by Mario Fucinari •
DC, CPCO, CPPM •
Typically, Medicare does not pay for maintenance care. Specific plans within the Part C Medicare Advantage plans may cover maintenance care. The plans are AARP® Medicare Advantage, UnitedHealthcare® Dual Complete, and UnitedHealthcare® Group Medicare Advantage. There may be additional UnitedHealthcare plans as well that have this benefit. Since Medicare Advantage plans are private contracts within the Medicare system, the benefits must be verified before services are rendered.
When the provider verifies benefits for any UnitedHealthcare Medicare member, they must request from the representative if the member has the “routine benefit,” and if so, how many routine visits are covered. If the member does have these benefits, they are there to utilize when the care is not deemed active treatment by the Medicare definition and is for pain, neuromusculoskeletal disorders, or nausea and are at the member’s discretion.
Essentially, these plans have a benefit that allows for a certain number of visits for non-active treatment. The altered coverage would be a variation where the UnitedHealthcare member’s care no longer meets Medicare’s “Active treatment” definition.
www,CMS.gov defines active care as:
Chiropractic Services – Active Treatment:
The patient must have a significant health problem in the form of a neuromusculoskeletal condition necessitating treatment, and the manipulative services rendered must have a direct therapeutic relationship to the patient’s condition and provide a reasonable expectation of recovery or improvement of function. The patient must have a subluxation of the spine, as demonstrated by an x-ray or physical exam. (CMS Publication 100-02, Medicare Benefit Policy Manual, Chapter 15, Section 240.1.3).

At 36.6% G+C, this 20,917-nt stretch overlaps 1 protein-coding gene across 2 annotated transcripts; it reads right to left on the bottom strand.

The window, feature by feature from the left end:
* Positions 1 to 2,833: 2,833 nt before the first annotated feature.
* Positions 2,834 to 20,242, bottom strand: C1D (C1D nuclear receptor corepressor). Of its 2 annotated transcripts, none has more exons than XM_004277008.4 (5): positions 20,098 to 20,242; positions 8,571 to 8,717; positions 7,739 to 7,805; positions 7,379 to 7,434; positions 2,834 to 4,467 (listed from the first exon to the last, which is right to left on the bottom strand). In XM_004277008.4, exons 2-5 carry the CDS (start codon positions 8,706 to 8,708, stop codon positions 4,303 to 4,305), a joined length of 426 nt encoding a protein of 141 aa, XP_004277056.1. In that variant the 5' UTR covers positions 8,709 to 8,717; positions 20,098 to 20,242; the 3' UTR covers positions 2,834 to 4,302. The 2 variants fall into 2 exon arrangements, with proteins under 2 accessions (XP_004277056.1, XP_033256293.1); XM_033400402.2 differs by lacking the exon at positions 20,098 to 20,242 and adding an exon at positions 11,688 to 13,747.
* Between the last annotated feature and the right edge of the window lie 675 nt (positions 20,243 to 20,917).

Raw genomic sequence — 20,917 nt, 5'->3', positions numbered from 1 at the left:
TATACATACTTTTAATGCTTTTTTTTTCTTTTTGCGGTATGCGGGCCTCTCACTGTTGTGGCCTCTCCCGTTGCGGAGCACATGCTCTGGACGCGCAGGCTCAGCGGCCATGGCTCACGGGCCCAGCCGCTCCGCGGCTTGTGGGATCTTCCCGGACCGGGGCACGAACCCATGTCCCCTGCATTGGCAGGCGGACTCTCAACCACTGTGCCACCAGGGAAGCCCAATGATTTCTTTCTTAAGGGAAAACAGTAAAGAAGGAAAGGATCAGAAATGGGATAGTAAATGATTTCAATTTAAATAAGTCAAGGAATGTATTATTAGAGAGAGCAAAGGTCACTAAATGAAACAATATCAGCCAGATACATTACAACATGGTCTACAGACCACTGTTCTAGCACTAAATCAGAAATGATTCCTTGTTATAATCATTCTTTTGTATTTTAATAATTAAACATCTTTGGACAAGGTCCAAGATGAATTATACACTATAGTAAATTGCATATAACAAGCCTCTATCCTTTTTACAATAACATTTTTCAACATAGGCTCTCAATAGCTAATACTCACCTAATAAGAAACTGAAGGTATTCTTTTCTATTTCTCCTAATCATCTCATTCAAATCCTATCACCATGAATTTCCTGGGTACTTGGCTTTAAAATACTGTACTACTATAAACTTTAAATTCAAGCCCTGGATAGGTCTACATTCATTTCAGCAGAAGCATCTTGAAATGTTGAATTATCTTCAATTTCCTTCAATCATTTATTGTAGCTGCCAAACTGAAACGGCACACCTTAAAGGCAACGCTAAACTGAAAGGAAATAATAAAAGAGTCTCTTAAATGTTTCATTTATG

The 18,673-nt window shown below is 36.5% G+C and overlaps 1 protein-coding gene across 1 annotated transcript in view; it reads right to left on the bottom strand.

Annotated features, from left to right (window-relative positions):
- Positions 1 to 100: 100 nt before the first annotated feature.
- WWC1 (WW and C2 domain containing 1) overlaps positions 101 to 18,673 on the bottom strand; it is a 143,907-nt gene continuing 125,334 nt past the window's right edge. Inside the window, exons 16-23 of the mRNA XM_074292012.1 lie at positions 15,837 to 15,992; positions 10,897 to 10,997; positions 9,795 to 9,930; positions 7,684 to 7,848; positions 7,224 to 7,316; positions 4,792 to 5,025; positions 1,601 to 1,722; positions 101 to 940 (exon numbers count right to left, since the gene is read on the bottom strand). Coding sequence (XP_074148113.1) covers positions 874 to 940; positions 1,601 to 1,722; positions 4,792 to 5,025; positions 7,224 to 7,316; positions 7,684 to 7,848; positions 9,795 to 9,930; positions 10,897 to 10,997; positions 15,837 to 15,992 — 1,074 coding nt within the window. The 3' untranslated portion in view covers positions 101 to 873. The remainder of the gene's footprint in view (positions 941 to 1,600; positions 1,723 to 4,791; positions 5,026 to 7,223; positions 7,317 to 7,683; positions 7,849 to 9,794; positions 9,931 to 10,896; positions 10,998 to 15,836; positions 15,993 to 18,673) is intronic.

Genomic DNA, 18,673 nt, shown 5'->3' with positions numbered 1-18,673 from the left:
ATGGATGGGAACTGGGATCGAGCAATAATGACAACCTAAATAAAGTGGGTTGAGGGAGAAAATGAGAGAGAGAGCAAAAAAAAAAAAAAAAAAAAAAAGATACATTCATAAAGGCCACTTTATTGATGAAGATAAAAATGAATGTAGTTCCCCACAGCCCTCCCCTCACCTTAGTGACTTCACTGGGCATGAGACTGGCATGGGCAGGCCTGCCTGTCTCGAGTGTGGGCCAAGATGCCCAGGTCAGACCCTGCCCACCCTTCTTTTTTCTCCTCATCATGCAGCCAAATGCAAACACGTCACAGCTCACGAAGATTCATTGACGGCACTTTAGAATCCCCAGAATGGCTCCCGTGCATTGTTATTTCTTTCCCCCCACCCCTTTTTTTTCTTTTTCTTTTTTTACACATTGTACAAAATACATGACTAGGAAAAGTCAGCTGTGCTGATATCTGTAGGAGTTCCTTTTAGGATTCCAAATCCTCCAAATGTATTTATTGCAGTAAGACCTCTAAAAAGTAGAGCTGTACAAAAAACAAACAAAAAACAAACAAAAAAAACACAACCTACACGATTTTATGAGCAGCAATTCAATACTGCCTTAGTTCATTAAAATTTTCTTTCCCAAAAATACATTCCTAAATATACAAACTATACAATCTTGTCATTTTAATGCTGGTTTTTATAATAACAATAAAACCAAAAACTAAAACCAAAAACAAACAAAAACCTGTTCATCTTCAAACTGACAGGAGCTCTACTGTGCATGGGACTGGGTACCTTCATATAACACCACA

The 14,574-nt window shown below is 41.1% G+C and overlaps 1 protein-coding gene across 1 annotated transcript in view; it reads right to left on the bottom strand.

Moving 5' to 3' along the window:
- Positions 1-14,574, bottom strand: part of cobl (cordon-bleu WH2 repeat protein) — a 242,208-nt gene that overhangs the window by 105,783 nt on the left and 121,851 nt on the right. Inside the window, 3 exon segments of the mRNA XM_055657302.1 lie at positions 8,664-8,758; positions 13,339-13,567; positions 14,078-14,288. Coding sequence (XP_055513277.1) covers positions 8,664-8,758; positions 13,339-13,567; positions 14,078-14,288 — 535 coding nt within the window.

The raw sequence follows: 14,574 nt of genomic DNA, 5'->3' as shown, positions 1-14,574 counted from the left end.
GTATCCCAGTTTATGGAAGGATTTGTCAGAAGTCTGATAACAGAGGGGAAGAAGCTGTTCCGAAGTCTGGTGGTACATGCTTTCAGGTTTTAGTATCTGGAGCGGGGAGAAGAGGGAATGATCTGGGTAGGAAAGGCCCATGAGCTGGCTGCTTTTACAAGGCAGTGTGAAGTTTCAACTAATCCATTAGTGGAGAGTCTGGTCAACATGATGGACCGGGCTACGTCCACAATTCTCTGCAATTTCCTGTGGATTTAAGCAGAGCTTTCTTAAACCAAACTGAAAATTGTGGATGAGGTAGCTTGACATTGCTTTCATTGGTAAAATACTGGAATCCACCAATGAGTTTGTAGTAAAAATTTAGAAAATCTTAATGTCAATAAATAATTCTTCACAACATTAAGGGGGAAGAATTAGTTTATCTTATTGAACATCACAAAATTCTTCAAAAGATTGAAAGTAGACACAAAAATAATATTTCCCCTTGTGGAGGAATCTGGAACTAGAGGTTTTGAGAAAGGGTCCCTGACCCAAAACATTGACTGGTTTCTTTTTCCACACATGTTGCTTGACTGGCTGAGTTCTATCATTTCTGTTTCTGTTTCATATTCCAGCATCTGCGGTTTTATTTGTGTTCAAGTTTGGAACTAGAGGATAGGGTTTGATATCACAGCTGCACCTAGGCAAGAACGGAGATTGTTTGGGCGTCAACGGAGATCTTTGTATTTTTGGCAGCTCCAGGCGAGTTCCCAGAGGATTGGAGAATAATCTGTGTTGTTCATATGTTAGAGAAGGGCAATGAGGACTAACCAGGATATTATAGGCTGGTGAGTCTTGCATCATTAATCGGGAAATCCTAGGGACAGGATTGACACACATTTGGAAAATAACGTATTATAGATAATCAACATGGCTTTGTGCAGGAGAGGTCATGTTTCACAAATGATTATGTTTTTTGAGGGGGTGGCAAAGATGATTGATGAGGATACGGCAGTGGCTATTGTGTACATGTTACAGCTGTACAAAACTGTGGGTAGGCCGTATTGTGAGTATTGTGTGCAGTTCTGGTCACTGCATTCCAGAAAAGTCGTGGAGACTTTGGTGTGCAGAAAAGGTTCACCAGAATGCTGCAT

When the provider identifies a UnitedHealthcare Medicare Advantage member who presents for care that does not meet the Medicare definition of “active treatment,” the provider can bill that visit for the routine benefit if the member has benefits available. The routine benefit is not a managed benefit.
The typical scenario may be when a UnitedHealthcare member initially comes in for active chiropractic treatments. The provider would append the AT modifier to the CPT codes 98940-98941 and then bill that care to UnitedHealthcare. Once the patient improves with their care, the provider discharges them from active treatment. If the patient returns later to the office for care that no longer meets the Medicare definition of active treatment. The provider would bill that non-active treatment to the “routine benefit” and the visit to Optum. The doctor must choose on each visit if the care is active or routine, document it as such, and bill all services for that visit to the correct payer. Since Part C does NOT use the ABN form, you would bill active care as 98940-98942 with an AT modifier and maintenance care (routine benefit) as 98940-98942 with no modifier.
Dr. Mario Fucinari is a Certified Professional Compliance Officer, Certified Physician Practice Manager, Certified Insurance Consultant, and a Medicare Carrier Advisory Committee member. As a ChiroHealthUSA Speaker’s Bureau member, he travels throughout the year, speaking to audiences nationwide and sharing his chiropractic expertise and insights about documentation, billing, and coding issues. If you wish to have Dr. Fucinari as a speaker for your organization, contact ChiroHealthUSA. Questions and availability requests can be sent directly to Dr. Fucinari at email@example.com.